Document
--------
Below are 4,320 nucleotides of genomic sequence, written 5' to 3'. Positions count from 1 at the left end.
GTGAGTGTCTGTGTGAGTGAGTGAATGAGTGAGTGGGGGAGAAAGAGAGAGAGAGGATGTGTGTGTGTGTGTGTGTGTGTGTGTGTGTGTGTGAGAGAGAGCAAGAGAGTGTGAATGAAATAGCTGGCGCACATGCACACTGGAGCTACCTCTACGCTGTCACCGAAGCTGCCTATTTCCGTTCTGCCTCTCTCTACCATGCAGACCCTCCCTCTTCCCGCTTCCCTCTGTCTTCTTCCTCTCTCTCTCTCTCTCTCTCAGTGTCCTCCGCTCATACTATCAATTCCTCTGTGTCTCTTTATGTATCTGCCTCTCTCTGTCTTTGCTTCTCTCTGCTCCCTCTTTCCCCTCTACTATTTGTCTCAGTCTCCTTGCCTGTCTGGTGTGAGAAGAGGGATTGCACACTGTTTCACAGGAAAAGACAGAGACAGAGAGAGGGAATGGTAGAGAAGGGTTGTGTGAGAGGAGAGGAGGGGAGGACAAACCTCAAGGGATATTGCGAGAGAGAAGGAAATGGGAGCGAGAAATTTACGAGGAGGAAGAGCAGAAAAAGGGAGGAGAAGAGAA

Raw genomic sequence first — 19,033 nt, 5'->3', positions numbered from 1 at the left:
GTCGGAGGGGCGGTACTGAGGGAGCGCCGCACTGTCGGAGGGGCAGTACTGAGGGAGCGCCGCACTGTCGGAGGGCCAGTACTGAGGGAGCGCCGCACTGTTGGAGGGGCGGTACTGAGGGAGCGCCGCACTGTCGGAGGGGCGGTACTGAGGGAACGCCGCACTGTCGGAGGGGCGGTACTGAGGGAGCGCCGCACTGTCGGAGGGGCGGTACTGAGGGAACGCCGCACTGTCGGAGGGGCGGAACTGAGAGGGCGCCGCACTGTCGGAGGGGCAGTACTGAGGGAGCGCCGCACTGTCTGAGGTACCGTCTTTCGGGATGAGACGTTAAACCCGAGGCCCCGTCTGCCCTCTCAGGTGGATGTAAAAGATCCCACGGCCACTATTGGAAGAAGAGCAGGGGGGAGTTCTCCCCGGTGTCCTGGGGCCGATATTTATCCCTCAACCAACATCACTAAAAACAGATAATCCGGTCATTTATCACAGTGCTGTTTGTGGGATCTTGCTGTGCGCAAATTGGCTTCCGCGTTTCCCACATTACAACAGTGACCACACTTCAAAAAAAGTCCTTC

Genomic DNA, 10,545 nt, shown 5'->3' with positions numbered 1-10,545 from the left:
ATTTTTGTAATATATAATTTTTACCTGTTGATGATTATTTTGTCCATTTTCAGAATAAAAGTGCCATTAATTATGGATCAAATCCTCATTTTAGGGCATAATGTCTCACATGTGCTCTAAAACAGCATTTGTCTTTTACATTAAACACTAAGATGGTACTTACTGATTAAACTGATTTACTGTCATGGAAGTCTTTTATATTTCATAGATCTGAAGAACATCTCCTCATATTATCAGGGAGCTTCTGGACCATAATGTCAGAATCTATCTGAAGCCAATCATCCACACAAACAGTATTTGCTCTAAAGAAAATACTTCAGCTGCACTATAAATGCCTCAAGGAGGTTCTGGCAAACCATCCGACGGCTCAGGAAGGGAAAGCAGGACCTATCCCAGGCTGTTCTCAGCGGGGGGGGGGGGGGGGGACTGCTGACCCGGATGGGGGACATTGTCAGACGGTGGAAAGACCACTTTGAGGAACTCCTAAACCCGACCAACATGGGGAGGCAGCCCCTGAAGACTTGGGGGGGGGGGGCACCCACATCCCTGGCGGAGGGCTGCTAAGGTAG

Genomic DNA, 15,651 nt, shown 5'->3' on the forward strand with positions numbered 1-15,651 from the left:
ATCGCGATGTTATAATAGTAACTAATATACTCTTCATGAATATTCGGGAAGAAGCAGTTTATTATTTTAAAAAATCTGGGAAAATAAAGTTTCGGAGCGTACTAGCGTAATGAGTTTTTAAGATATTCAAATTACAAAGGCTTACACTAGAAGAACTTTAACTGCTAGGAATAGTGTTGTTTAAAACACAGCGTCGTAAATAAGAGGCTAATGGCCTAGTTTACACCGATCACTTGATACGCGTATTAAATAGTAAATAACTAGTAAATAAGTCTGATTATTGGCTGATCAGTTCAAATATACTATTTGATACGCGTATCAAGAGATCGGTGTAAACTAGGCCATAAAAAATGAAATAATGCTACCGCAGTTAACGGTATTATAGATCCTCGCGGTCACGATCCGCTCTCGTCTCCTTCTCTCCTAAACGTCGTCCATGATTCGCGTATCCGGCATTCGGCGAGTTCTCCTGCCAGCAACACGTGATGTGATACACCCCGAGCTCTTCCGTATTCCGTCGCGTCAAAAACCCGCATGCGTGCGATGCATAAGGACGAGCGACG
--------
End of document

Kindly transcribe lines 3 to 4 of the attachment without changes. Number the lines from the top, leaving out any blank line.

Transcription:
Raw genomic sequence first — 19,033 nt, 5'->3', positions numbered from 1 at the left:
GTCGGAGGGGCGGTACTGAGGGAGCGCCGCACTGTCGGAGGGGCAGTACTGAGGGAGCGCCGCACTGTCGGAGGGCCAGTACTGAGGGAGCGCCGCACTGTTGGAGGGGCGGTACTGAGGGAGCGCCGCACTGTCGGAGGGGCGGTACTGAGGGAACGCCGCACTGTCGGAGGGGCGGTACTGAGGGAGCGCCGCACTGTCGGAGGGGCGGTACTGAGGGAACGCCGCACTGTCGGAGGGGCGGAACTGAGAGGGCGCCGCACTGTCGGAGGGGCAGTACTGAGGGAGCGCCGCACTGTCTGAGGTACCGTCTTTCGGGATGAGACGTTAAACCCGAGGCCCCGTCTGCCCTCTCAGGTGGATGTAAAAGATCCCACGGCCACTATTGGAAGAAGAGCAGGGGGGAGTTCTCCCCGGTGTCCTGGGGCCGATATTTATCCCTCAACCAACATCACTAAAAACAGATAATCCGGTCATTTATCACAGTGCTGTTTGTGGGATCTTGCTGTGCGCAAATTGGCTTCCGCGTTTCCCACATTACAACAGTGACCACACTTCAAAAAAAGTCCTTC